Background questions

2. Organizing Research

Background Questions

  • Ask for general knowledge about a surgery problem

  • Have two essential components:

    • A question root (who, what, where, when, how, why) with a verb

    • A disorder, or an aspect of a disorder

      i.e. What complications can occur with the ECTR?


Foreground questions

2. Organizing Research

Foreground Questions

  • Ask for specific knowledge about managing patients with a surgery problem

    5 essential components:

    Patient or problem

    Intervention

    Comparison intervention (if relevant)

    Outcomes

    Time


Well built clinical question

2. Organizing Research

Well Built Clinical Question

  • Population (patient)

  • Intervention

  • Comparison (this is optional)

  • Outcome

  • Time Horizon


Population patients

2. Organizing Research

Population (Patients)

  • How would I describe a group of patients similar to mine?

    • Be brief and precise

      i.e. All patients with clinical evidence of carpal tunnel syndrome confirmed with EMG and nerve conduction study


Intervention

2. Organizing Research

Intervention

  • Which main intervention, prognostic factor or exposure am I considering?

    • Be specific

      i.e. In ECTR, the Agee or the Chow technique or extrabursal or intrabursal


Comparative intervention

2. Organizing Research

Comparative Intervention

  • What is the main alternative to compare with the intervention?

    • Be specific

      i.e. In OCTR, short incisions and long incisions, as these incisions allow one to visualize the median nerve


Outcome

2. Organizing Research

Outcome

  • What can I hope to accomplish, measure, improve or affect?

    • Be specific

      i.e.

    • Pain control

    • Return to work, ADL

    • Improve Quality of Life (QOL)

    • Quality Adjusted Life Years (QALYs)


Outcomes

2. Organizing Research

Outcomes

  • How will you measure them?

  • Who will measure them (think of bias introduction)

  • How often will you measure them?


Time horizon

2. Organizing Research

Time Horizon

  • Appropriate time to measure outcome

    • 1 month post-op

    • 6 months post-op

    • 1 year post-op

    • Long term >5 years

    • For the patient’s life?

  • Short, intermediate, long term follow-up


  • Time horizon1

    2. Organizing Research

    Time Horizon

    Example:

    • Population --- chronic osteomyelitis of tibia patients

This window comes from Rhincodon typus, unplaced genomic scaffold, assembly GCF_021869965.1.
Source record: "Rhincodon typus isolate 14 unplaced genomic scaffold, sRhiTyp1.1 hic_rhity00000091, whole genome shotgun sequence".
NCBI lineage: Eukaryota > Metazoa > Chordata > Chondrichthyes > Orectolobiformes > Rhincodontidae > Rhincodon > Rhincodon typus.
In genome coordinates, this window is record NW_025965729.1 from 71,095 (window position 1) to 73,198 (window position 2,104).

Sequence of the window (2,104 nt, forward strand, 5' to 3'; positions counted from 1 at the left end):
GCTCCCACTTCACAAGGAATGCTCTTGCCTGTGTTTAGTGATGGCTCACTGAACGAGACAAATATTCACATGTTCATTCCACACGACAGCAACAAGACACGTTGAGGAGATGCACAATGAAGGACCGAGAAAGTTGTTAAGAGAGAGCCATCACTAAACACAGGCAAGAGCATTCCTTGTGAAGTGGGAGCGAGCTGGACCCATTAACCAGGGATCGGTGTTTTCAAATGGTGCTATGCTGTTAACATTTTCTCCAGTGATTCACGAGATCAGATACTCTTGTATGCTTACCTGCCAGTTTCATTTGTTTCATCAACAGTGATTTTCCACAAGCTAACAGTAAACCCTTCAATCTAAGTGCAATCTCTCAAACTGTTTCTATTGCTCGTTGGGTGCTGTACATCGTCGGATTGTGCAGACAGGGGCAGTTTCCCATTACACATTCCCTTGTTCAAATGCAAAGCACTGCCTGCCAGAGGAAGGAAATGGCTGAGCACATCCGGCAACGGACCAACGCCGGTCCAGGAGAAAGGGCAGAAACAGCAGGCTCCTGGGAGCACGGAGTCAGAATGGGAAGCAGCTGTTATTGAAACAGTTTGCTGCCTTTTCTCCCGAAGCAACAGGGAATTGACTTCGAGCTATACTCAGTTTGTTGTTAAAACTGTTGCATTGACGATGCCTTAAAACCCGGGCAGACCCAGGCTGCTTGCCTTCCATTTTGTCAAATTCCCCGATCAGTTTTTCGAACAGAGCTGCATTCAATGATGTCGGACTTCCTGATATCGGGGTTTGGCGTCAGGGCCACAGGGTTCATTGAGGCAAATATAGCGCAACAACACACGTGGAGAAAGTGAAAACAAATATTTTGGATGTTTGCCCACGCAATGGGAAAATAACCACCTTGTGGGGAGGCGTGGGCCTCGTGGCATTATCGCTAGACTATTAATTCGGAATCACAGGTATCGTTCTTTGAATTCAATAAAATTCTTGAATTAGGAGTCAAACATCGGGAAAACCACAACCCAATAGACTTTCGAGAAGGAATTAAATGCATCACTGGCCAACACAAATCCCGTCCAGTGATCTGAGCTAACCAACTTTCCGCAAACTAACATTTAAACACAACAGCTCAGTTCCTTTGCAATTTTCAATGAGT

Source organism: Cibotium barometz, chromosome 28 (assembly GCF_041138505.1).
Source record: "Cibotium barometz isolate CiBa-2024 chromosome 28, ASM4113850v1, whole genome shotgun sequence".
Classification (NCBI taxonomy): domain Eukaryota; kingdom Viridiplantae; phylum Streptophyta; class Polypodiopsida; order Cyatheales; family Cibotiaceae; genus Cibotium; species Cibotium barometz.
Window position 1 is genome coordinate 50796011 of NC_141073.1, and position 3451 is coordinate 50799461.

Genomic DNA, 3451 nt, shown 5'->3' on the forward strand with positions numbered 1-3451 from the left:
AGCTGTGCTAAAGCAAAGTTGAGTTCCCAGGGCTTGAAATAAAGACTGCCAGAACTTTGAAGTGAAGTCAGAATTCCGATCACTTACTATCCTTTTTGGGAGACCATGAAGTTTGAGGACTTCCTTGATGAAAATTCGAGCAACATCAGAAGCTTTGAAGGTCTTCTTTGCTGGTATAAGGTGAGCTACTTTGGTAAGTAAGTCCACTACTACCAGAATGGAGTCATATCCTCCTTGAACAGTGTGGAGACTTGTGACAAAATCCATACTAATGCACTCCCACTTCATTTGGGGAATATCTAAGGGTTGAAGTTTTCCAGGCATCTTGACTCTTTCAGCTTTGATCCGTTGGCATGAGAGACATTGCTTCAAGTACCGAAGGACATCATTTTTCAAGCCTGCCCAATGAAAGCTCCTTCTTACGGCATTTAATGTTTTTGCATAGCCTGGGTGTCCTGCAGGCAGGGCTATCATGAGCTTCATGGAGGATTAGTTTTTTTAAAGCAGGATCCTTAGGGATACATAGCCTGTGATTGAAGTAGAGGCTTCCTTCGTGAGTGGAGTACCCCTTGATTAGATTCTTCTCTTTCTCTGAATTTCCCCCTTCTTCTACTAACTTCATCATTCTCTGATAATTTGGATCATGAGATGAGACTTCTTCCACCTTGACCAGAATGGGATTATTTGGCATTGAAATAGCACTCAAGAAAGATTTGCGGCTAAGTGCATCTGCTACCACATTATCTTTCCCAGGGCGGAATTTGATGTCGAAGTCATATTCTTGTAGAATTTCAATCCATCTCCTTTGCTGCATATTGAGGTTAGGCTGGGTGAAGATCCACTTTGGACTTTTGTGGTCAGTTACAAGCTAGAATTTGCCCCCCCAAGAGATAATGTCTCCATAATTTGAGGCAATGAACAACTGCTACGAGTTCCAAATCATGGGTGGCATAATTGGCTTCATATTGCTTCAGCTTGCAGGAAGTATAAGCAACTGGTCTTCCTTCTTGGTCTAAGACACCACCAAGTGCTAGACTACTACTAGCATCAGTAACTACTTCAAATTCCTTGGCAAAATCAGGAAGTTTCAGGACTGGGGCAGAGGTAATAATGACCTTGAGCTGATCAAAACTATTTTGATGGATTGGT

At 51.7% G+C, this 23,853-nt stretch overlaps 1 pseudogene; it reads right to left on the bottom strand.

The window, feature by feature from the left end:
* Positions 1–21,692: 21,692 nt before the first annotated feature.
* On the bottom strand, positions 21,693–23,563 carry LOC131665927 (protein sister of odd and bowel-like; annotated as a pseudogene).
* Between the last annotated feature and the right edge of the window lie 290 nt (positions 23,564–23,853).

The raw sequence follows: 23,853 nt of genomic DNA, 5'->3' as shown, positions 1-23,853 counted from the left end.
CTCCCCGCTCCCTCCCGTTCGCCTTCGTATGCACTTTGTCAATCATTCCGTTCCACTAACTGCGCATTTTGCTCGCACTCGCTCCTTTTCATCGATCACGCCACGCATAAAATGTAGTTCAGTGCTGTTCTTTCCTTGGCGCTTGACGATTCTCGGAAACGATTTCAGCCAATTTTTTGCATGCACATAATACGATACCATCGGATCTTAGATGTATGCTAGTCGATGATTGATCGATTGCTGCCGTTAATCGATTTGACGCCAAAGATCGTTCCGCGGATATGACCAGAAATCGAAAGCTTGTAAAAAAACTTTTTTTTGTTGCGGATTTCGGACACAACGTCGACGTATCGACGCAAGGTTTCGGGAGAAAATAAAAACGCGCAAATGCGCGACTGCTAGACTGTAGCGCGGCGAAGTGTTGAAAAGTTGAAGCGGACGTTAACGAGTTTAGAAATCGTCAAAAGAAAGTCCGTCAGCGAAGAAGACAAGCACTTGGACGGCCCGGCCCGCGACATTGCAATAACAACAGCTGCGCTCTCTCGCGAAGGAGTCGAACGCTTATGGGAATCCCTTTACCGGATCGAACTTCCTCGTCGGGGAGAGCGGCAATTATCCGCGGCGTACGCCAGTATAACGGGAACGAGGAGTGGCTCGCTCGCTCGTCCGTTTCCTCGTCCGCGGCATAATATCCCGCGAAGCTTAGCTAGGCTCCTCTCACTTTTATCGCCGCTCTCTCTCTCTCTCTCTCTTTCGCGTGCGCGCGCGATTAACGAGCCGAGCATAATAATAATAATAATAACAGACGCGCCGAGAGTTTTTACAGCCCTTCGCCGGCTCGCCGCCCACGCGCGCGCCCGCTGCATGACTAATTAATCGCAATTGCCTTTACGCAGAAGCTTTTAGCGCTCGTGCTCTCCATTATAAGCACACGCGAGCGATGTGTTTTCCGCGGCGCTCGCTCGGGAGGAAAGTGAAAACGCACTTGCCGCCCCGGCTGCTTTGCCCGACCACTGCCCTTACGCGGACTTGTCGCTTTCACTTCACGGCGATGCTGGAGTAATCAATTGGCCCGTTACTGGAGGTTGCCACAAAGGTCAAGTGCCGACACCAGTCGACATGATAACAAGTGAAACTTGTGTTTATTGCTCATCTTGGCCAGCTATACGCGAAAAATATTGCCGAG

• Intervention ---free muscle flap

    • Comparison --- free cutaneous flap

    • Outcome ---no drainage of pus from tibia

    • Time Horizon --- 2 years


    Framing the clinical problem

    2. Organizing Research

    Framing the Clinical Problem


    3 timeline for completion

    3. Timeline for Completion


    Research timeline

    3. Timeline

    Research Timeline

    Formulation of Research Question & Study Protocol Development

    Patient Recruitment; Data Collection

    Data Analysis

    Manuscript Writing

    Present at Peer-Reviewed Meetings

    4 Months

    8 Months

    1 Month

    2 Months


    Time management

    3. Timeline

    Time Management

    • Set a realistic goal for completion!

    • The onus is on YOU!


    Time management1

    Time Management!

    The most important element of time management for academic success is setting aside time for your project

    3. Timeline


    Communication issues

    3. Timeline

    Communication Issues

    • You have to communicate and negotiate with onsite clinical supervisor ahead of time the time required off your clinical duties to perform your research project

    • Need clear contract and understanding organized ahead of time


    4 tips for success

    4. Tips for Success


    Your success

    4. Tips

    Your Success

    • Keep up the momentum!

    • Report progress weekly to your supervisor

    • The onus is on you to keep the project going


    Exercise

    Exercise

    Break into Groups by specialty

    Design a clinically important research project in your specialty (based on PICOT)


    Exercise1

    Exercise

    • Who will be your supervisor will be and why?

    • What study design will you use to answer your question?

    • Provide a detailed budget

    • Discuss the feasibility of the project in a 5 year residency program

    • List 5 difficulties you will experience in executing the project


  • Login